03:03 For nephrotic syndrome, the hypercoagulability will be due to the loss of antithrombin III.

    03:09 Now, think about that for a second because well, couldn’t you lose other coagulation factors resulting in a bleeding disorder? Well, as much as that might be a possibility, really, it’s making sure that you pay attention to your clinical presentation.

    03:27 In a patient who’s losing tons of protein, has generalized edema, and is hypercoagulable, that is your nephrotic syndrome, no doubt.

    03:35 So what I’m saying is here, because of other physical attributes or the attributes of charges and such that of all of the hemodynamic factors, it will be antithrombin III that you’re losing.

    03:51 Now, in order for you to make sense of this, antithrombin III normally exists to what? Neutralize thrombin.

    03:59 If you neutralize thrombin, how in the world are we supposed to then form a clot? You cannot.

    04:05 So normal functioning, normal functioning of antithrombin III is to neutralize thrombin.

    04:11 What if you lose antithrombin III? What if you lose antithrombin III? There’s nothing inhibiting thrombin formation.

    04:20 So therefore, you’re going to then continue through the cascade and you end up forming a clot.

    04:25 Welcome to hypercoaguability.

    04:27 What else? Well, I’ve mentioned this a few times.

    04:30 Whenever you have conditions in which protein is decreased, you’ll find an inverse relationship or you then find lipid increasing.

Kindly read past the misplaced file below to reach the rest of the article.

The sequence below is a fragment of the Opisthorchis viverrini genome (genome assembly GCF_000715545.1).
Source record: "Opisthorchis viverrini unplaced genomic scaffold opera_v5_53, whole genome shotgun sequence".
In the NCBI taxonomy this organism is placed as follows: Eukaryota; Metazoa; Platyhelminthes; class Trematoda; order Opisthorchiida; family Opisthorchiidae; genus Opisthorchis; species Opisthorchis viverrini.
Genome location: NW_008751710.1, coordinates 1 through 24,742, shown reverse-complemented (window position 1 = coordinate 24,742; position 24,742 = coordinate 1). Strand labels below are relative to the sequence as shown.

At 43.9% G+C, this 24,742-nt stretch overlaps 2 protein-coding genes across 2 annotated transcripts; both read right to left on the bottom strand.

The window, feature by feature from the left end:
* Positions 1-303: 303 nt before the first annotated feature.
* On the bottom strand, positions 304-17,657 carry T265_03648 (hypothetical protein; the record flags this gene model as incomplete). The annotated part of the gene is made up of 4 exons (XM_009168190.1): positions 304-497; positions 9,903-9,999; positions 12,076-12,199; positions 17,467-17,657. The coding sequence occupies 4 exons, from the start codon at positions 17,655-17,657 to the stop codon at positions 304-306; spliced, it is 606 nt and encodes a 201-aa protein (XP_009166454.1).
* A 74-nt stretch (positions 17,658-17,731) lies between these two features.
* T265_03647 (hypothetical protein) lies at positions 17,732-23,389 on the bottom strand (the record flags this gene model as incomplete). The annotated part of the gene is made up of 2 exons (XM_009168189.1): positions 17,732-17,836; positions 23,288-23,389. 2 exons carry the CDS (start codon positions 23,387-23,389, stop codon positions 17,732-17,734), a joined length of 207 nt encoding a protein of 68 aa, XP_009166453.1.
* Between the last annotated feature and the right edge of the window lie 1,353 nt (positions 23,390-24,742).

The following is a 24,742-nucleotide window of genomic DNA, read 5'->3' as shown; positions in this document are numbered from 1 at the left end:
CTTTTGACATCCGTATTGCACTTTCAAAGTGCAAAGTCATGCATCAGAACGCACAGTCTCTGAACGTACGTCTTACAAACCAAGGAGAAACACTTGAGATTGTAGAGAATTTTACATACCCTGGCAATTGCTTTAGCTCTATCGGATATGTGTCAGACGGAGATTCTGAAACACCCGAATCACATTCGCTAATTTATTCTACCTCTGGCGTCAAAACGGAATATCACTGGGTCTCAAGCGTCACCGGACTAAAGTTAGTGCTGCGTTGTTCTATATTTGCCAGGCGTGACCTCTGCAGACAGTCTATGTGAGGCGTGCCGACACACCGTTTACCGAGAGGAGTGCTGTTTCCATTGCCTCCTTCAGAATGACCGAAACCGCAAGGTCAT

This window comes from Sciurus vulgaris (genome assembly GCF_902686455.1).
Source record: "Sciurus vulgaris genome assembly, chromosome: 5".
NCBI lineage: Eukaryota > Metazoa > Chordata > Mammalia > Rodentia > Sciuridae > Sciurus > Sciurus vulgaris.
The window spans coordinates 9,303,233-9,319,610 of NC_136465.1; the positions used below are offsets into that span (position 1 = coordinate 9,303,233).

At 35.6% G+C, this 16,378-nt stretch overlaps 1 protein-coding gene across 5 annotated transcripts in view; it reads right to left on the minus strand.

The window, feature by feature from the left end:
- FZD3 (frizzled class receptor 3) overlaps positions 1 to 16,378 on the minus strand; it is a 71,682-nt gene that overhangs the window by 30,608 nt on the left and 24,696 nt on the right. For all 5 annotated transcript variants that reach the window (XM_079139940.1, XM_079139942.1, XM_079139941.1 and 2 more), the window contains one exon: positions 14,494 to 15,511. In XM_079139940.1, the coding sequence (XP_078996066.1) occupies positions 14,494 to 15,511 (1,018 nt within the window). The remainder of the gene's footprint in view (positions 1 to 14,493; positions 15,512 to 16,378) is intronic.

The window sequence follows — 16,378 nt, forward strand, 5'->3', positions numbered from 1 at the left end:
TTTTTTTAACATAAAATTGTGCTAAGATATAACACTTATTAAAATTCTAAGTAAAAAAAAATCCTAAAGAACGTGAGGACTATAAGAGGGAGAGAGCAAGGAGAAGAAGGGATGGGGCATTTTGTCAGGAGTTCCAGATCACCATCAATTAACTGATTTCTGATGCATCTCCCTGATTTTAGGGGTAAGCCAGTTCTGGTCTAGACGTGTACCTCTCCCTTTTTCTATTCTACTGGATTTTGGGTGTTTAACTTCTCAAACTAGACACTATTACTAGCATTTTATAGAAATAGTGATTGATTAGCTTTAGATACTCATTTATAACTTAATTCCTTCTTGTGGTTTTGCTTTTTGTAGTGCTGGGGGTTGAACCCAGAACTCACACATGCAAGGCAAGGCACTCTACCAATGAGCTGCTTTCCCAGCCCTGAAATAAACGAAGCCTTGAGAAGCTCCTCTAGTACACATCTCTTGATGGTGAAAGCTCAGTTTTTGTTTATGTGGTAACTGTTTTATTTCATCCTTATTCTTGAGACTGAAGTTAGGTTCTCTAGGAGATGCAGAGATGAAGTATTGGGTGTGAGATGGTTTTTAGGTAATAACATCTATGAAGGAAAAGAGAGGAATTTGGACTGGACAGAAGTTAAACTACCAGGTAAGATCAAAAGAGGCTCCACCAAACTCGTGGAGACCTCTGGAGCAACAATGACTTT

04:37 In nephrotic syndrome, hypoalbuminemia, resulting in increase in cholesterol.

    04:42 Now, there are many theories out there.

    04:43 For right now, if I were you, clinically, you wanna memorize this as is it’s taking place.

    04:48 So therefore, many of these conditions, we will find fatty casts and overall fat bodies.

    04:54 Now, the hypogammaglobinemia is due to loss of gamma globulins in the urine.

    04:59 And the fatty casts, maltese crosses, and fat bodies are obviously seen with nephrotic.

    05:06 This is a key finding but keep in mind that relationship between decreased protein for whatever reason, and increase in lipid profile.


    About the Lecture

    The lecture Nephrotic Syndrome by Carlo Raj, MD is from the course Glomerulonephritis.


    Included Quiz Questions

    1. Pathology may be visualized with electron microscopy.
    2. Edema is the result of increased hydrostatic pressure with normal oncotic pressures.
    3. Glomerular injury is primarily due to cytokines.
    4. Negative immunofluorescence.
    5. Structurally normal glomeruli.
    1. Hypergammaglobulinemia
    2. Hypoalbuminemia
    3. Generalized pitting edema
    4. Hypercholesterolemia
    5. Hypercoagulability
    1. “Maltese-cross” casts
    2. “Coffin-lid” shaped crystals
    3. Waxy, broad casts
    4. RBC casts
    5. Hexagonal crystals
    1. Antithrombin III
    2. Albumin
    3. Cholesterol
    4. Gamma globulins
    5. von Willebrand factor

    Author of lecture Nephrotic Syndrome

     Carlo Raj, MD

    Carlo Raj, MD